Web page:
Robert Logan Jack, portrait c. 1877
News of the day

Sydney Morning Herald, Monday 7 November 1921, page 10


The death took place at his residence, "Oruba", Toxteth Road, Glebe Point, yesterday morning, of Dr. Robert Logan Jack, L.L.D. and R.G.S., and G.S.M. Inst., M.M., for many years Government Geologist of Queensland. Dr. Jack, who was 76 years of age, took up his residence in Sydney 14 years ago. He was born at Irvine, Ayrshire, Scotland, in 1845. and was educated at Irvine Academy and Edinburgh University. After 10 years on the Scottish Geological Sur-vey, he accepted the position of Government Geologist in Northern Queensland, in 1877, and soon afterwards became geologist for the whole State. He rendered memorable service during his occupancy of the office till 1899, when he resigned and went in charge of an expedition to Western China. In 1898 he was appointed Commissioner for Queensland to the "Greater Britain Exhibition" in London.

After private practice in England he returned to Australia in 1904 and was appointed in that year by the Government of Western Australia as a Royal Commissioner on the Collie Coalfield, and in 1911 as chairman of the Royal Commission to investigate and report on miners' lung diseases. Dr. Jack was the author of a number of works, including "Mineral Wealth of Queensland (1880)," "Handbook to Queensland Geology" (1886), and, in collaboration with Robert Etheridge, junr., of "Geology and Palaenthology of Queensland and New Guinea" (1893, 2 volumes). He was awarded, in conjunction with Mr. Etheridge, in 1905, the Clarke Memorial Medal, by the Royal Society of New South Wales. Dr. Jack practised as a consulting geologist in Sydney for some time, and more recently was engaged in the production of a new book entitled "Northmost Australia," which is now being issued in London. He leaves one son, Mr. Lockhart Jack, B.E., of Adelaide; two stepdaughters, Miss Love and Mrs. McPherson; also a stepson, Mr. James S. Love, of Queensland. His brother, Professor Jack, Scotland, was once senior wrangler of Cambridge University.


Biography of Robert Logan Jack

Robert Logan Jack (1845-1921), geologist and explorer, was born on 16 September 1845 at Irvine, Ayrshire, Scotland, son of Robert Jack, cabinet-maker, and his wife Margaret, née Logan. Educated at the Irvine Academy and at the University of Edinburgh, he joined the Geological Survey of Scotland in 1867 and by 1876 had contributed greatly to Scottish geology by mapping the coalfields.

In 1876 Jack was appointed geological surveyor for northern Queensland and arrived at Townsville in 1877. In 1879 Jack became government geologist for the whole colony. He was president of the geological section for the first meeting of the Australasian Association for the Advancement of Science in 1888, and president of the Royal Society of Queensland in 1894. He resigned his government post in 1899 to explore for an English company the metalliferous deposits of Szechuan in China. When the Boxer rising broke out he and his son Robert Lockhart made their way to Burma through 450 miles (724 km) of uncharted mountain country known in World War II as 'The Hump'. In 1901-04 he practised as a consultant mining geologist in London. He then returned to Australia and for five years was a consulting engineer in Western Australia. He served on the royal commission on the Collie coalfield and presided at another on the ventilation and sanitation of mines and the prevalence of lung disease among miners. By 1910 he was a consulting geologist in Sydney.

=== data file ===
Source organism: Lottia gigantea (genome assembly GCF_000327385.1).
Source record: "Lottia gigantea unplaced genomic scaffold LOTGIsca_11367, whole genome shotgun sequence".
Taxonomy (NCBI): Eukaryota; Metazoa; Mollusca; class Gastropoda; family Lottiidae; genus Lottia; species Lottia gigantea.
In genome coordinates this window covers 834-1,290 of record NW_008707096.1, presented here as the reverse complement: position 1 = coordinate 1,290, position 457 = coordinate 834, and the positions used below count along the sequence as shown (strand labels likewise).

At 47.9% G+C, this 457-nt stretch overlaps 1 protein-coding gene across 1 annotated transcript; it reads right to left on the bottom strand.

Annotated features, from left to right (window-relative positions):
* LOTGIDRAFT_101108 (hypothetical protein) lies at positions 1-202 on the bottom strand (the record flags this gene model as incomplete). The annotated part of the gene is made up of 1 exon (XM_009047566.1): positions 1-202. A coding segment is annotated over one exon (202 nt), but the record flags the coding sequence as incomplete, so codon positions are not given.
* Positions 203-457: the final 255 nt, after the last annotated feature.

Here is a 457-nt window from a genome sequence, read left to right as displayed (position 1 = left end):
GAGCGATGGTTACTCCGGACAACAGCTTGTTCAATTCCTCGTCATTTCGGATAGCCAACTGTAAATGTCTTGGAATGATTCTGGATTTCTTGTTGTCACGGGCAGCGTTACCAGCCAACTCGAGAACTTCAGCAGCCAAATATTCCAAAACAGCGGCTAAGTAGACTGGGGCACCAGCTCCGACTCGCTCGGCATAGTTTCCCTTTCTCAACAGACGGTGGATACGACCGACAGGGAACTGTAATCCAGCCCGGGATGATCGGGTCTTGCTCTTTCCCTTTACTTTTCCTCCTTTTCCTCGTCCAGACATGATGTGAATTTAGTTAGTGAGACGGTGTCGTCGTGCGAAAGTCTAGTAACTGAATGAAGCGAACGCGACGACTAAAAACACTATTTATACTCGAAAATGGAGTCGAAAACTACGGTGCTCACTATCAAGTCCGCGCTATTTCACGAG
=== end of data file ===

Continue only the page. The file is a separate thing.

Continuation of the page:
Jack's geological work for Queensland is outstanding in both quality and quantity and remarkable for its accurate and detailed observation. His recognition of the basinal structure of western Queensland and its potential for artesian water led to the first government bore in the Great Artesian Basin being sunk at Barcaldine in 1887. He personally mapped and appraised the Bowen River coalfield and coal prospects near Cooktown, Townsville and the Flinders River, and reported on twelve goldfields including Mount Morgan, Charters Towers and the Palmer as well as the Stanthorpe and four northern tinfields, the Argentine and other silver mines, the Chillagoe and Koorboora mining districts and the sapphire deposits of Withersfield. Many of his deductions have stood the tests of additional evidence, but his theory that the richly auriferous ores of Mount Morgan were deposited on a pre-desert sandstone landscape by a thermal spring has proved unacceptable.

In collaboration with Robert Etheridge, who described the fossils, Jack brought all his previous work together and analysed it in The Geology and Palaeontology of Queensland and New Guinea, 3 vols (Brisbane, 1892). The two men had already collaborated in Catalogue of Works, Papers, Reports, and Maps, on the Geology, Palaeontology, Mineralogy, Mining and Metallurgy, etc. of the Australian Continent and Tasmania (London, 1881). Jack published several other shorter compilations on the geology of Queensland, and in 1899 issued the final edition of his geological map of Queensland. In his last major publication, Northmost Australia, 2 vols (London, 1921), he gave detailed accounts of all the explorations of north Queensland, including his own. Many of his geological journeys were through unexplored country, especially Cape York Peninsula. On a journey in 1880 he was speared in a surprise night attack by Aboriginals.

Jack died at Sydney on 6 November 1921, survived by his wife Janet Love, née Simpson, whom he married at Glasgow in 1877, by his son Robert Lockhart who became hydrologist for South Australia and later chief geologist of the Broken Hill Pty, his stepson James Simpson Love, a well-known grazier in north Queensland, and by two stepdaughters. He was buried in the Presbyterian section of Waverley cemetery.

Courtesy of the Australian Dictionary of Biography


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